Mercury studied in swamp

Published 9:16 pm Thursday, July 19, 2012

Survey shows birds affected by heavy metal

Learned local fishermen have long known about mercury dangers in the waters of the Great Dismal Swamp.

Since 2003, the swamp canal from Deep Creek Lock south to the Virginia-North Carolina line, including Lake Drummond’s feeder ditch, has been under a state fish-consumption advisory.

Lake Drummond was included in 2005.


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No matter how good the fishing, there’s not much point in casting a line when the authorities warn against eating more than two eight-ounce meals per month of bowfin or chain pickerel.

And humans, it turns out, aren’t the only creatures partial to a meal of fish.

A researcher at the College of William & Mary, after initially studying the public health risk of contaminated swamp fish, found they are also hurting our feathered friends.

After the human study, “The point then came up … the fish-eating birds out there, what’s going to happen to those creatures?” said Mike Newman, of the college’s Virginia Institute of Marine Science.

Newman and another researcher subsequently became involved with the U.S. Fish and Wildlife Service in just such a study, focusing on three avian species.

The findings: Great blue heron were unlikely to be ingesting enough mercury to exceed dangerous levels, but 98 percent of belted kingfisher, and 32 percent of the bald eagle, exceeded ingestion levels — which biologists call toxicity reference values — that would trigger an negative response.

“We’re not talking about birds falling dead from the sky. It’s more of a chronic, long-term exposure in which you have less fledglings, or you might have a behavioral thing which make them less fit as an organism,” Newman said.

The way mercury builds up in birds, called biomagnification, works like compound interest, Newman explained.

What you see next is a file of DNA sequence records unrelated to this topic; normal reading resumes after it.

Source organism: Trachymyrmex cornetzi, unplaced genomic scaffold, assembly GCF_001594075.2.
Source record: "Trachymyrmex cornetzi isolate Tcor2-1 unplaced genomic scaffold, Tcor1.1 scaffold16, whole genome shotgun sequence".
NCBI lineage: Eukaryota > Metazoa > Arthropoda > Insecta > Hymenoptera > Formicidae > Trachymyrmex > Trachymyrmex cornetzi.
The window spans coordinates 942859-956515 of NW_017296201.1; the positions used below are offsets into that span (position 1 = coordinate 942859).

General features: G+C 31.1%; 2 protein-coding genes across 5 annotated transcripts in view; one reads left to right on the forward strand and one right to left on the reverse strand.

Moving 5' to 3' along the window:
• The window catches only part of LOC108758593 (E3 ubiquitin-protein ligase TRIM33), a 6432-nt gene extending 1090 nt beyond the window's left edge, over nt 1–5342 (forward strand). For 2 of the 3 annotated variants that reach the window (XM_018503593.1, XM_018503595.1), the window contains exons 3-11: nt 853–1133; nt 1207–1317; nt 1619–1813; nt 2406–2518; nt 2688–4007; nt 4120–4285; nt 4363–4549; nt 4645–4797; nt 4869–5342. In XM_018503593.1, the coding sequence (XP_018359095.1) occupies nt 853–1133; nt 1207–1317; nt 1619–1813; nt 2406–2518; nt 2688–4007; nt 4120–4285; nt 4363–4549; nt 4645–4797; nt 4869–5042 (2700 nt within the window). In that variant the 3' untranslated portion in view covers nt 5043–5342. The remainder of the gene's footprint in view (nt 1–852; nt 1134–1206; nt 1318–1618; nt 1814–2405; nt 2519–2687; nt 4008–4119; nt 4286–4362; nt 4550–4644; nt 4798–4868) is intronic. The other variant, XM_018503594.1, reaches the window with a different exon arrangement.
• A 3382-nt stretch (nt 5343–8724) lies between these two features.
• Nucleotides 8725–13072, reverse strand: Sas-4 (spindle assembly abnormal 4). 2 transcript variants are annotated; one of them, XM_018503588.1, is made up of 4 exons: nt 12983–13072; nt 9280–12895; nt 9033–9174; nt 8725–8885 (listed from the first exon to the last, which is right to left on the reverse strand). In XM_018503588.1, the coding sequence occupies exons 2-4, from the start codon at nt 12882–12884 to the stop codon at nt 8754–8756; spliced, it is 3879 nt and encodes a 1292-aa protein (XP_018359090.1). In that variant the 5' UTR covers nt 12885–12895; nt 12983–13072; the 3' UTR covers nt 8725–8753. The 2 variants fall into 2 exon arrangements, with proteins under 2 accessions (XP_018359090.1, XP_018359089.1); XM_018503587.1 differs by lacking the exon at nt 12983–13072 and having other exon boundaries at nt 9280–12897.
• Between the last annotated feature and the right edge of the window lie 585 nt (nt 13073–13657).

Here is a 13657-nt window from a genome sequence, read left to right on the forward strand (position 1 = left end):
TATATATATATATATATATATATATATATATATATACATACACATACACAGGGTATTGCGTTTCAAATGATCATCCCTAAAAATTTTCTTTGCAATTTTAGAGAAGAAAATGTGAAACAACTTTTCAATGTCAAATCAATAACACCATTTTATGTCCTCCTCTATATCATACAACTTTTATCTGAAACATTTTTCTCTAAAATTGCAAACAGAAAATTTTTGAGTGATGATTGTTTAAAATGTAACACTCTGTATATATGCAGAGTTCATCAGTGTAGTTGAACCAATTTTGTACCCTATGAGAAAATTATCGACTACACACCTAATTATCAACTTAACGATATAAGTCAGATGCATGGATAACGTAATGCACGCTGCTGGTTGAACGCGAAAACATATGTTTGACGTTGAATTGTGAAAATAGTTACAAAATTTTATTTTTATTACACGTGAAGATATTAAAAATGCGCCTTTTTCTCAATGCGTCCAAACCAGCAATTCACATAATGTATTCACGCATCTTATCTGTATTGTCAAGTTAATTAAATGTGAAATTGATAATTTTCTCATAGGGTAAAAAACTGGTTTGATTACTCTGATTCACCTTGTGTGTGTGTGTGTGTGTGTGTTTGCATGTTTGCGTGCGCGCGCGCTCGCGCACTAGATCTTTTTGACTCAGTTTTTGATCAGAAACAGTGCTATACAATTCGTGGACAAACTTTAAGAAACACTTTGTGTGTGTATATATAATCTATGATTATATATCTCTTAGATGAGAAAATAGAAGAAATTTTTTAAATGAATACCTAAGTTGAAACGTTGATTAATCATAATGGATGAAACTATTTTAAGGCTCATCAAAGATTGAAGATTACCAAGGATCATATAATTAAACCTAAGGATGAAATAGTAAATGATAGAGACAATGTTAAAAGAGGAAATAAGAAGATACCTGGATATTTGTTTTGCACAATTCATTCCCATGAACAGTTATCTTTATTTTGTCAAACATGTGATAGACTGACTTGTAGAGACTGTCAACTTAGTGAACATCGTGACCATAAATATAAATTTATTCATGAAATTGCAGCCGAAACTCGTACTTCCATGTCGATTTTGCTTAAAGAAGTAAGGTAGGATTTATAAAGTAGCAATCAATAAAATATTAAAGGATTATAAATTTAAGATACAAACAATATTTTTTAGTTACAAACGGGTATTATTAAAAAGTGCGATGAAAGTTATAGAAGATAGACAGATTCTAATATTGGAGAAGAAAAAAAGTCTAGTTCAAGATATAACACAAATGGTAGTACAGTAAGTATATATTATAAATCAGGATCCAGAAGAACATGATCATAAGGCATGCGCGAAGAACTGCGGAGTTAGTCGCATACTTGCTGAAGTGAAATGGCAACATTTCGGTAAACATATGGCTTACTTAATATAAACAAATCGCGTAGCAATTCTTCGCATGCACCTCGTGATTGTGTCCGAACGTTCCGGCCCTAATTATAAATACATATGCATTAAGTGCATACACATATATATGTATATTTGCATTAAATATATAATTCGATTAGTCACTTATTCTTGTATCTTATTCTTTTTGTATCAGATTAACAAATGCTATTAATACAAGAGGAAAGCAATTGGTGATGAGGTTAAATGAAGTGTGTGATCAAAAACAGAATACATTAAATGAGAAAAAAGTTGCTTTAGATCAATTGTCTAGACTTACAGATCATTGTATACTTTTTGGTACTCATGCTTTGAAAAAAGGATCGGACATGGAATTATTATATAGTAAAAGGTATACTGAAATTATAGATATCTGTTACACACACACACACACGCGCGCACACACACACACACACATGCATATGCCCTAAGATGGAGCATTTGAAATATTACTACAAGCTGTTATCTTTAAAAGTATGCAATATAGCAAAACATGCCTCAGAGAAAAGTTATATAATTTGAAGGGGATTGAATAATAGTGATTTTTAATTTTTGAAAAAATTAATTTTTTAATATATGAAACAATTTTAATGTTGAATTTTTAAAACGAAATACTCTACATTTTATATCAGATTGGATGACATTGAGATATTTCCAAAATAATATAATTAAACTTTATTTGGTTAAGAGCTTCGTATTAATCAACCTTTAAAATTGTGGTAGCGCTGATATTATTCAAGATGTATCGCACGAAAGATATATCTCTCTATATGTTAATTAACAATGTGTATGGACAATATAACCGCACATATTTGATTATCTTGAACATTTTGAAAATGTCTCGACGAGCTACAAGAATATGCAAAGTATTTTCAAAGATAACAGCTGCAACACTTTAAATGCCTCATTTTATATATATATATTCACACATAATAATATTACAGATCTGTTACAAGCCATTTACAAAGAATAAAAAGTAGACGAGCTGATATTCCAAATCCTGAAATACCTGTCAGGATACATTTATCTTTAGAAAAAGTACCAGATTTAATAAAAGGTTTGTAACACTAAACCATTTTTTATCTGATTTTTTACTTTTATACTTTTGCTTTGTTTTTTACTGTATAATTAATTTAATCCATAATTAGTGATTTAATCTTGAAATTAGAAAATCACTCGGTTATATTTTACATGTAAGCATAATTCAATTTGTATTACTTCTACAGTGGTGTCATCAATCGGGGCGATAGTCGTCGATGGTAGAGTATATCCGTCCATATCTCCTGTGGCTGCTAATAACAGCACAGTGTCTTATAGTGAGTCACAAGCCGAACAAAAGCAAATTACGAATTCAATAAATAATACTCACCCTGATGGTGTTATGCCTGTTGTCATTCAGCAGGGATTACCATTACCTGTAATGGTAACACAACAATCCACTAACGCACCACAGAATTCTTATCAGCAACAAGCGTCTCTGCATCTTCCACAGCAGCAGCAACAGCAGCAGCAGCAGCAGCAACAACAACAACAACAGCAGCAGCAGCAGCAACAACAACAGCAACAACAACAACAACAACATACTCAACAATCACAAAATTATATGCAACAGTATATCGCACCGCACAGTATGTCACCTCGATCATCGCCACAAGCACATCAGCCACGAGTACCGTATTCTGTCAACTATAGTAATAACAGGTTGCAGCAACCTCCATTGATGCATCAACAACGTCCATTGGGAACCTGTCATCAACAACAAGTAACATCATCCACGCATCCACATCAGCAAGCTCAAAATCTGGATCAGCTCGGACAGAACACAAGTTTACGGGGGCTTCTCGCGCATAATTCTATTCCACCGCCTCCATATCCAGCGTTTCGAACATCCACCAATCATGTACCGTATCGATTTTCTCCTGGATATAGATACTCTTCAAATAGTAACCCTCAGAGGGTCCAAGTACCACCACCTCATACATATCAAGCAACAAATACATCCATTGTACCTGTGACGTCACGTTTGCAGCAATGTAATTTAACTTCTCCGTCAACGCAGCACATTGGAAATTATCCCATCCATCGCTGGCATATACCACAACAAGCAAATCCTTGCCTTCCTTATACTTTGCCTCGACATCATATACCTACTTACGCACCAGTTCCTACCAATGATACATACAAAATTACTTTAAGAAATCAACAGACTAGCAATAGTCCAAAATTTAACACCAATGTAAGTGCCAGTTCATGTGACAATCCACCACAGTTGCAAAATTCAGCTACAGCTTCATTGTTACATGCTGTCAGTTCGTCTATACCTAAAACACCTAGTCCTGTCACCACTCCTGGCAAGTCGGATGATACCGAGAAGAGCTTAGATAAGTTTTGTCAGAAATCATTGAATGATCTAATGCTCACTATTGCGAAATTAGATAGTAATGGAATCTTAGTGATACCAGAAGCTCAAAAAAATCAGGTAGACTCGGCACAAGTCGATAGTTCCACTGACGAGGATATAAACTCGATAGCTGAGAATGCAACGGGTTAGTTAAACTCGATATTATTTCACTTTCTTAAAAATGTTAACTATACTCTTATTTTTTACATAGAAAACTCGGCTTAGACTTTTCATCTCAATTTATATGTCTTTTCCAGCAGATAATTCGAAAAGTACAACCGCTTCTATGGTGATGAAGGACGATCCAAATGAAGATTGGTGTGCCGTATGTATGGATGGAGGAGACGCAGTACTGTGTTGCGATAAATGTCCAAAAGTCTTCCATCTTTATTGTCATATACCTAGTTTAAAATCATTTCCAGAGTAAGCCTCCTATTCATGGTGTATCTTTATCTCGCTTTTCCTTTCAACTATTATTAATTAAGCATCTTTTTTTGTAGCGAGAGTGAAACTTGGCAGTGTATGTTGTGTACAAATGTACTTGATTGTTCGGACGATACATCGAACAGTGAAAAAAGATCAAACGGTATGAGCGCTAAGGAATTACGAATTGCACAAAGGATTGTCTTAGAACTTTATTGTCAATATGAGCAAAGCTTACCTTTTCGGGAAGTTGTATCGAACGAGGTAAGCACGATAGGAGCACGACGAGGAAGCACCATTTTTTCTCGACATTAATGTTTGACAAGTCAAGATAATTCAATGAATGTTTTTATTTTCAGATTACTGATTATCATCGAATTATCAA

Little fish feeding on organisms living in what is known as the mercury danger zone, where the water meets the bog, are eaten by bigger fish, which in turn are devoured by even bigger fish, which then become dinner for a bald eagle swooping down to Lake Drummond’s shimmering surface.

“The concentration gets higher and higher and higher,” Newman said. “Every time something eats something else, it will retain more and more and more mercury.”

Mercury has various sources, but most commonly comes from coal-fired power plants, some factories, and car exhausts, experts say.

Inorganic mercury moves from the atmosphere into the swamp, whose environment converts it to so-called methylmercury, a form that more readily enters the food chain.

Between 2004 and 2006, prompted by public health advisories in North Carolina, the fish and wildlife service studied mercury levels in both fillets and whole bodies of fish from four national wildlife refuges.

The environments were similar to the Great Dismal Swamp, which was not included, said service ecologist and wildlife toxicology expert Sara Ward.

Mercury concentrations that have been shown in mallards to reduce egg-laying and to cause young birds to be over-sensitive to fright stimulus, were detected in 67 percent of fillets tested, and in all of the whole bodies except for one species, gizzard shad.

While Ward says the impact of mercury on birds needs further study, Newman, meanwhile, is proposing a return to the swamp.

He wants to develop a tool for predicting mercury concentrations in aquatic species, which would be used for things like allocating money for mercury reduction efforts and assessing power plant proposals.

His study needs funding and fish and wildlife support to get off the ground.

“This is the first I’m hearing about it … but we would be happy to take a look and give it a review,” Ward said.

She said mercury in the swamp is “a problem, but one without a tangible and immediate fix.”